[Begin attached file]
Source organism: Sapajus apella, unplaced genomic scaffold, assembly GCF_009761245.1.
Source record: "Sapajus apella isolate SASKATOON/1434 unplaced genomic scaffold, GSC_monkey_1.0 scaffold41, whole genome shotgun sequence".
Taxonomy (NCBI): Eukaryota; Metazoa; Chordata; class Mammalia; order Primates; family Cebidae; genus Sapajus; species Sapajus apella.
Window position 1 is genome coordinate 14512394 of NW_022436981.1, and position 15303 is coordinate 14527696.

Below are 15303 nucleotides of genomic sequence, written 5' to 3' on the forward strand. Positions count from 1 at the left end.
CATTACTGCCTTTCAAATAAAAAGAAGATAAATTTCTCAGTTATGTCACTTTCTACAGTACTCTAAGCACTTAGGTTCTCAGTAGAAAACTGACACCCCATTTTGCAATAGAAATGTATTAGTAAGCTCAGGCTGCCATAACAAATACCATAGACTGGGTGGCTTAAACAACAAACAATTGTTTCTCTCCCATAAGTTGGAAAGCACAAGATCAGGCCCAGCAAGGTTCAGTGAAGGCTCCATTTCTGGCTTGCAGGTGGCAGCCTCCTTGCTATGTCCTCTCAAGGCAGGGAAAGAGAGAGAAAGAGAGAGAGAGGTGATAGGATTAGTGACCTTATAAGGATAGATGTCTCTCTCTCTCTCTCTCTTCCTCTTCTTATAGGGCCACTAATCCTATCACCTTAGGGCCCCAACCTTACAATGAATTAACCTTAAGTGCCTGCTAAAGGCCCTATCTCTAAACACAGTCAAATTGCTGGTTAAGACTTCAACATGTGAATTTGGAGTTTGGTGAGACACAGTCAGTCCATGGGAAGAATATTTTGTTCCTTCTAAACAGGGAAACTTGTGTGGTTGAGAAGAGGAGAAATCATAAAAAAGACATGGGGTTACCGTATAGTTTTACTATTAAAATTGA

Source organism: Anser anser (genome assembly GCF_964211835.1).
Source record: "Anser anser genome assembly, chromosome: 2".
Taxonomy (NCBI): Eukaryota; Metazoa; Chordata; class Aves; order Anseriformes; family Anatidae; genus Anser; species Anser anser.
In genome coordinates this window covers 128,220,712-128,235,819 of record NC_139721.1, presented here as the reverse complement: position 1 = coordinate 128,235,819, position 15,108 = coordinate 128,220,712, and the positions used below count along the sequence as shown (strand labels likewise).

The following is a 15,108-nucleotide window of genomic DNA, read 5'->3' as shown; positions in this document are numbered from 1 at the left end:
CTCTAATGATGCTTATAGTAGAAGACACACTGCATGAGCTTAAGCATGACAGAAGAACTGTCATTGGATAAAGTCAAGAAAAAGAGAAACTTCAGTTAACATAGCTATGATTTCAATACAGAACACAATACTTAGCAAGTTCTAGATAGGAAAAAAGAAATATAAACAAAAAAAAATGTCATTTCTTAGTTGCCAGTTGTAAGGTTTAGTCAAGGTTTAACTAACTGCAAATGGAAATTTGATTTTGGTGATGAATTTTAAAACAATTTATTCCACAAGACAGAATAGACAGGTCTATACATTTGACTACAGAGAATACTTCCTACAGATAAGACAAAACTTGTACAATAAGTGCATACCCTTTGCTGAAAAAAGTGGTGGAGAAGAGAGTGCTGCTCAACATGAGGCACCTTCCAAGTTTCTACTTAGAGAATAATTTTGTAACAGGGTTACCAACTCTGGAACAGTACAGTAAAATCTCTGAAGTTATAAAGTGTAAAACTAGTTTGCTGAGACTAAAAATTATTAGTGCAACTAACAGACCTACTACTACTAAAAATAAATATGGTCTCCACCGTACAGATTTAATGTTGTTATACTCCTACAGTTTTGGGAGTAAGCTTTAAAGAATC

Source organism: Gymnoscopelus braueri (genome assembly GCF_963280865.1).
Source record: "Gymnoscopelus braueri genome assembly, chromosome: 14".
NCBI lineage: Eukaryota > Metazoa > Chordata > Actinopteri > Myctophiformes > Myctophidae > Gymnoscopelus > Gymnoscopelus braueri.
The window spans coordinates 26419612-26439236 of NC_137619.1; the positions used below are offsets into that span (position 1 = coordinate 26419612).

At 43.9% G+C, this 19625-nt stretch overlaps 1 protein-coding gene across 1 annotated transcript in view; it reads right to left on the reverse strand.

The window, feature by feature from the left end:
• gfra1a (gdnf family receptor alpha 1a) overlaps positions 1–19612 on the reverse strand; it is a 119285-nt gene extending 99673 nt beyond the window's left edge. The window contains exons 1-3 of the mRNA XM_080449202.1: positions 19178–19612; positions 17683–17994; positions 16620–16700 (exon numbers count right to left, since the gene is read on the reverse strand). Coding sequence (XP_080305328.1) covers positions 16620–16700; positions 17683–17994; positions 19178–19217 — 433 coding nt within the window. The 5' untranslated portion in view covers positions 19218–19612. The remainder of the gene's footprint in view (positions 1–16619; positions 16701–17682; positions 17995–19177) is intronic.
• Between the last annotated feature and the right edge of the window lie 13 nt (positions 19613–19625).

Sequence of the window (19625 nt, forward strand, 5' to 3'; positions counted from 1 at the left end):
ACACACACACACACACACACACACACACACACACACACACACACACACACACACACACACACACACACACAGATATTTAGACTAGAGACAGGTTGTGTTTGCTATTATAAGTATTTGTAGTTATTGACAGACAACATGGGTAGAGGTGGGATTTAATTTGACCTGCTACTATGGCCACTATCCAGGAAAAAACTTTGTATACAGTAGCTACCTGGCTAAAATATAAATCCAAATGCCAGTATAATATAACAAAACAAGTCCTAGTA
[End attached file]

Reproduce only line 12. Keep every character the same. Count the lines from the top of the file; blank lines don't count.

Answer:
CTCTAATGATGCTTATAGTAGAAGACACACTGCATGAGCTTAAGCATGACAGAAGAACTGTCATTGGATAAAGTCAAGAAAAAGAGAAACTTCAGTTAACATAGCTATGATTTCAATACAGAACACAATACTTAGCAAGTTCTAGATAGGAAAAAAGAAATATAAACAAAAAAAAATGTCATTTCTTAGTTGCCAGTTGTAAGGTTTAGTCAAGGTTTAACTAACTGCAAATGGAAATTTGATTTTGGTGATGAATTTTAAAACAATTTATTCCACAAGACAGAATAGACAGGTCTATACATTTGACTACAGAGAATACTTCCTACAGATAAGACAAAACTTGTACAATAAGTGCATACCCTTTGCTGAAAAAAGTGGTGGAGAAGAGAGTGCTGCTCAACATGAGGCACCTTCCAAGTTTCTACTTAGAGAATAATTTTGTAACAGGGTTACCAACTCTGGAACAGTACAGTAAAATCTCTGAAGTTATAAAGTGTAAAACTAGTTTGCTGAGACTAAAAATTATTAGTGCAACTAACAGACCTACTACTACTAAAAATAAATATGGTCTCCACCGTACAGATTTAATGTTGTTATACTCCTACAGTTTTGGGAGTAAGCTTTAAAGAATC